Report urges military to move away from private security personnel
The New America Foundation, a nonpartisan public policy institute, suggested that while most security contractors have performed admirably in Iraq and Afghanistan, a few highly publicized incidents -- most notably the September 2007 shooting by Blackwater Worldwide guards in Baghdad's Nisoor Square, which left 17 civilians dead- -- might have made it impossible to win the hearts and minds of civilians.
"We recognize that this transition from private security personnel to government-employed security personnel will take time and cost money, both on the front end and particularly on the tail end, but it is essential to begin without delay," the report stated.
Security contractors still could play "inside the wire" roles such as conducting peacetime defensive operations and training, New America said.
Until such a transition is completed, the 2000 Military Extraterritorial Jurisdiction Act should be expanded to regulate the activities of private security guards, the report said. The House passed a bill to cover contractors under the extraterritorial jurisdiction law, but the legislation failed to gain traction in the Senate.
New America's suggestion, however, received stiff pushback from industry representatives, who said isolated episodes of misconduct by private guards should not precipitate a broad overcorrection that could create a new set of problems.
David Isenberg, a scholar at the Cato Institute and author of the weekly column Dogs of War, said "the outsourcing of our military capability left the station decades ago" and that to eliminate battlefield contractors, there are only two, arguably unappealing, options. "Either scale back the U.S.' geopolitical commitments or enlarge the size of the U.S. military … and to do that you would have to bring back the draft," he said.
Isenberg and others addressed the report's findings during a Friday morning panel discussion that focused on the evolving relationship between contractors and the military.
"We need a solution that systematically matches the problem," said Tara Lee, a partner in the law firm DLA Piper who has represented contractors in battlefield litigation, "and the solution needs to be management and oversight of the problem."
Panel members said that for many years the Bush administration and Congress abdicated their responsibilities by failing to provide adequate oversight and regulation of security contractors.
While more attention has been devoted to contractor oversight since Nisoor Square, the military has yet to begin the onerous cultural shift of integrating private security guards into its larger mission.
"The Pentagon today is completely reliant on contractors to complete their core mission," said Michael Cohen, a senior research fellow at New America Foundation and co-author of the report. "There has been no long-term planning and thinking."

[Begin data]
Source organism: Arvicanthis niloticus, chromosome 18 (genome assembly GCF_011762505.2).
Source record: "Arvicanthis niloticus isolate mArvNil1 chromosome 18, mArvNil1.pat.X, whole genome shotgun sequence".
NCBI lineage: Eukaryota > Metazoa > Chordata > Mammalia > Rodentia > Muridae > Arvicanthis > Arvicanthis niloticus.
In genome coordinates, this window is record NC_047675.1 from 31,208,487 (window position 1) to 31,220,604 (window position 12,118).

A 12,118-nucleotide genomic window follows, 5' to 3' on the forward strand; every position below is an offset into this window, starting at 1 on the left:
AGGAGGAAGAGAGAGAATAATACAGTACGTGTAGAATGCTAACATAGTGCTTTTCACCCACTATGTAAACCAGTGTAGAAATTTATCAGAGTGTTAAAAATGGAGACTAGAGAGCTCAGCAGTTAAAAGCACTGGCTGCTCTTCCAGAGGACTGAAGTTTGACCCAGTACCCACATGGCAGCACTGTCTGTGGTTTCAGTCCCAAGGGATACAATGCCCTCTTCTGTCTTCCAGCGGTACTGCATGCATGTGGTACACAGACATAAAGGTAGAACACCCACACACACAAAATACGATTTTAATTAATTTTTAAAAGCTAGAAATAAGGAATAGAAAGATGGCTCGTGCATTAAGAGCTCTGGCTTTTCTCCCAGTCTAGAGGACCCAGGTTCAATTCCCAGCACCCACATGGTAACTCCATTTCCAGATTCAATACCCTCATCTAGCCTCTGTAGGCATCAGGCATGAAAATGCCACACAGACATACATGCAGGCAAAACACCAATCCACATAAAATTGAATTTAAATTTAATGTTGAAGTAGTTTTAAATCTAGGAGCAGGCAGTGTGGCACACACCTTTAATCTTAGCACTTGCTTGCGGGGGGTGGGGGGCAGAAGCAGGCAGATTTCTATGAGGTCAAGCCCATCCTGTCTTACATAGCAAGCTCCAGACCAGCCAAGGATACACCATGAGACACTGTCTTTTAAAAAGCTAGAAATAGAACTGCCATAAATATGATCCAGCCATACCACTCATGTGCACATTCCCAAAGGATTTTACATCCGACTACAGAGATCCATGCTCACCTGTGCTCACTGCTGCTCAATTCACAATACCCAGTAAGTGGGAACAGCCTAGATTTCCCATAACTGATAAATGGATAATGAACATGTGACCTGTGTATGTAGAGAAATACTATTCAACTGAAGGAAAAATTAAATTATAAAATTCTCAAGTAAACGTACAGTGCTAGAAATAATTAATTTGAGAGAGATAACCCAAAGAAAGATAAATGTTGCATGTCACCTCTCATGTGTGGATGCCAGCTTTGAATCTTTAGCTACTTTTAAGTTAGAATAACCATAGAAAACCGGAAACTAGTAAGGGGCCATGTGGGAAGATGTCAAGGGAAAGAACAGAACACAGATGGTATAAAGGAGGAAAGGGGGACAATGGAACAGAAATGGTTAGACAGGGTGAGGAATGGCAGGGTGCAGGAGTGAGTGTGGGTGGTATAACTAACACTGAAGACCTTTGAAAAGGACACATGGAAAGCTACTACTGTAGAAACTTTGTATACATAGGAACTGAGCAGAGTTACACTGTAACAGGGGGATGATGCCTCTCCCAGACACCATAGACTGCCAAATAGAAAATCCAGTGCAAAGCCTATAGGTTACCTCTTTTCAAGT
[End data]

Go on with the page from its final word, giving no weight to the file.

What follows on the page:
An August Congressional Budget Office study found that roughly $1 out of every $5 the U.S. government has spent in Iraq has gone to contractors. The budget analysts said there is roughly one contractor on the ground in Iraq for every member of the military, although most are not American and only a fraction are private security contractors.
The New America report said the Defense Department should take a number of bold steps to better manage its contracting force.
The report called on the Pentagon to designate a high-ranking official in each branch of the military to review interaction with contractors; develop of a defined chain of command, from the secretary of Defense on down, for the management of contractors; boost the size and training of the acquisition workforce; and integrate contractor oversight and management into all military training programs.
"We need to think of contracting as another form of jointness," said Kevin Lanigan, director of the law and security program at the advocacy group Human Rights First, referring to the cooperation among the military services.
The panelists disagreed on one core recommendation in the report that stated the military should no longer rely on the government's decades-old and ill-defined "inherently governmental" statute for determining which tasks are appropriate for outsourcing to the private sector.
New America suggested Congress should permit agencies "to use broad discretionary leeway in determining where and how contractors should be used." Lawmakers could establish red-lined activities that must be kept in-house and could require the military to maintain a "resident capacity" for any outsourced function, the report said.
With some exceptions, the most useful criteria for determining which tasks are suited for contracting is mission capability, Lee said.
"Let's pick the best groups for the task," she said. "The best tasks that can be done by the military and the best tasks that can be done by contractors."